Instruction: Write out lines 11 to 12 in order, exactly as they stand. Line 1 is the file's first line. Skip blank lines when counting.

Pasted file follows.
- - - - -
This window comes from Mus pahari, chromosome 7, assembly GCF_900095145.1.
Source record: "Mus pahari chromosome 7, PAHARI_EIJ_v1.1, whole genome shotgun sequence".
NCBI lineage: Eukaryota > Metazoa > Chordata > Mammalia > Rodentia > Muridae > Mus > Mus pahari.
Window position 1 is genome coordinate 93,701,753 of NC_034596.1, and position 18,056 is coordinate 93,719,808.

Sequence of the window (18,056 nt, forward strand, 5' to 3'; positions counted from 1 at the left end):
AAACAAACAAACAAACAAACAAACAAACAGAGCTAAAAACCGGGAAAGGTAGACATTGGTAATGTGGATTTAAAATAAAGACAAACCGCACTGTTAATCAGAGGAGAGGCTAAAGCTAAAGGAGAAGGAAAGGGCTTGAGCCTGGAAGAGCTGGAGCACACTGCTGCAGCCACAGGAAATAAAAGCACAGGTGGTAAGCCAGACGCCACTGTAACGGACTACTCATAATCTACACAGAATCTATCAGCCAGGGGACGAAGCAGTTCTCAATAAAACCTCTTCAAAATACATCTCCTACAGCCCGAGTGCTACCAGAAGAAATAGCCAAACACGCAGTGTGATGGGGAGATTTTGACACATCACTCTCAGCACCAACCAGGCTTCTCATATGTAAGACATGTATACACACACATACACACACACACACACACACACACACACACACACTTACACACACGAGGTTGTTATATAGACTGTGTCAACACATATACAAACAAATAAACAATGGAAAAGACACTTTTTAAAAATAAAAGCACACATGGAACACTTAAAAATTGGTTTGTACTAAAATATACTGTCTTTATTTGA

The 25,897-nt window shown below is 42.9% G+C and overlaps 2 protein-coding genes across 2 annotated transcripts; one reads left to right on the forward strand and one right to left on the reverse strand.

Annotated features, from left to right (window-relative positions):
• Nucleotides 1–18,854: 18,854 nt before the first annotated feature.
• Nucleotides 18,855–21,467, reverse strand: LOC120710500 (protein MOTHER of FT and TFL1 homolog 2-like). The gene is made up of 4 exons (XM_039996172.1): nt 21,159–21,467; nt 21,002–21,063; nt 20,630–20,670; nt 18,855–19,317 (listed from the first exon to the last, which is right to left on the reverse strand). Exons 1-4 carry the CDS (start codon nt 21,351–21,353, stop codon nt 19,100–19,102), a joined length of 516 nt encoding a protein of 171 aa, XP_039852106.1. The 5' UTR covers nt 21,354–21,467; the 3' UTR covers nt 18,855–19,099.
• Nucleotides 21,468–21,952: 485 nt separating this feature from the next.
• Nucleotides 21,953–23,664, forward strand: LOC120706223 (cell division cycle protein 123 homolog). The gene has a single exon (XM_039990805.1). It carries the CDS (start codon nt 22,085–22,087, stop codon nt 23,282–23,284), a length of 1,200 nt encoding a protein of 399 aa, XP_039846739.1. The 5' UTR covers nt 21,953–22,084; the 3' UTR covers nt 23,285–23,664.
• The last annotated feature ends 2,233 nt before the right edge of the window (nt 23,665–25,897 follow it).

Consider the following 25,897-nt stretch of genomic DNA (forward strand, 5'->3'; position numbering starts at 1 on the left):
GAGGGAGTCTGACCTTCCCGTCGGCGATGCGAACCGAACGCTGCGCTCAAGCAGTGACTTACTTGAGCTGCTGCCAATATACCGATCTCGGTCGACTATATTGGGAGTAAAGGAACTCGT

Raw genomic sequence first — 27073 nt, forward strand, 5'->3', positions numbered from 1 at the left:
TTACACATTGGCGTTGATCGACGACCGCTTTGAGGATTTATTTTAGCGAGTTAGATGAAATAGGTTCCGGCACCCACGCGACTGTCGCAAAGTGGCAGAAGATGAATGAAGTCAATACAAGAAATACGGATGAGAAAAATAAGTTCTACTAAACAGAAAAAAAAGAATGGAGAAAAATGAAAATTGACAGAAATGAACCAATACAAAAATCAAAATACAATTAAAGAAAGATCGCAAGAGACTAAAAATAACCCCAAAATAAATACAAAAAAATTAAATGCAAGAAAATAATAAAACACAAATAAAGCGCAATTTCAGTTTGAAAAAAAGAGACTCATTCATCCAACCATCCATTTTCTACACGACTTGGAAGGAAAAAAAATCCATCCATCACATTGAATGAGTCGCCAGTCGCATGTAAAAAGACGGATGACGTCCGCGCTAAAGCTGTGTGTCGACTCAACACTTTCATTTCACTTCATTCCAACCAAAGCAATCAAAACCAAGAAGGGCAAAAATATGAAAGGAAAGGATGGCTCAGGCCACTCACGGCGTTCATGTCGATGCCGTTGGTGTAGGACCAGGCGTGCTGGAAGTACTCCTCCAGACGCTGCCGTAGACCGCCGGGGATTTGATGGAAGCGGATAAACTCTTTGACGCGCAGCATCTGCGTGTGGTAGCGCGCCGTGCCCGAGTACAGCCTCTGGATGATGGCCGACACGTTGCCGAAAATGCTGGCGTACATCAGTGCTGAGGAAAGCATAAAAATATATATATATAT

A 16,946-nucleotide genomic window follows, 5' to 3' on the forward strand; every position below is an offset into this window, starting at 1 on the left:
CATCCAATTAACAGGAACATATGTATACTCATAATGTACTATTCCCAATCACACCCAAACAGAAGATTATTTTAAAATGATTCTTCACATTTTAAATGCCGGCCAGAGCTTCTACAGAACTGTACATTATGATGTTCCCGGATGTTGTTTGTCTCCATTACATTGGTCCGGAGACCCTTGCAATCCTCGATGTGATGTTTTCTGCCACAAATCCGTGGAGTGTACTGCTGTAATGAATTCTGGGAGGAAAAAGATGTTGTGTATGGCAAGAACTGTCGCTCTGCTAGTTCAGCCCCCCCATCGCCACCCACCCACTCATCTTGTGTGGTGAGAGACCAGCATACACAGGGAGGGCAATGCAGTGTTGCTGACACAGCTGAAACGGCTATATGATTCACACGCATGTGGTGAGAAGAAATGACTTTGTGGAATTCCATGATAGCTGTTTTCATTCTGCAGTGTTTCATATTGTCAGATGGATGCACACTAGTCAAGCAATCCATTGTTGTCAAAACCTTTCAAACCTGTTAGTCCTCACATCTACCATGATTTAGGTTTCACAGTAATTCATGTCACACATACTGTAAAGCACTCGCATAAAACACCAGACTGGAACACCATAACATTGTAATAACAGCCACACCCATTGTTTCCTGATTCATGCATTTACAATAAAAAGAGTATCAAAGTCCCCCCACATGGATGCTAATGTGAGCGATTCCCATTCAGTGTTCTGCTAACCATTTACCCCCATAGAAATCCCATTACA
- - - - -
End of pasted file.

• Nucleotides 21,468–21,952: 485 nt separating this feature from the next.
• Nucleotides 21,953–23,664, forward strand: LOC120706223 (cell division cycle protein 123 homolog). The gene has a single exon (XM_039990805.1). It carries the CDS (start codon nt 22,085–22,087, stop codon nt 23,282–23,284), a length of 1,200 nt encoding a protein of 399 aa, XP_039846739.1. The 5' UTR covers nt 21,953–22,084; the 3' UTR covers nt 23,285–23,664.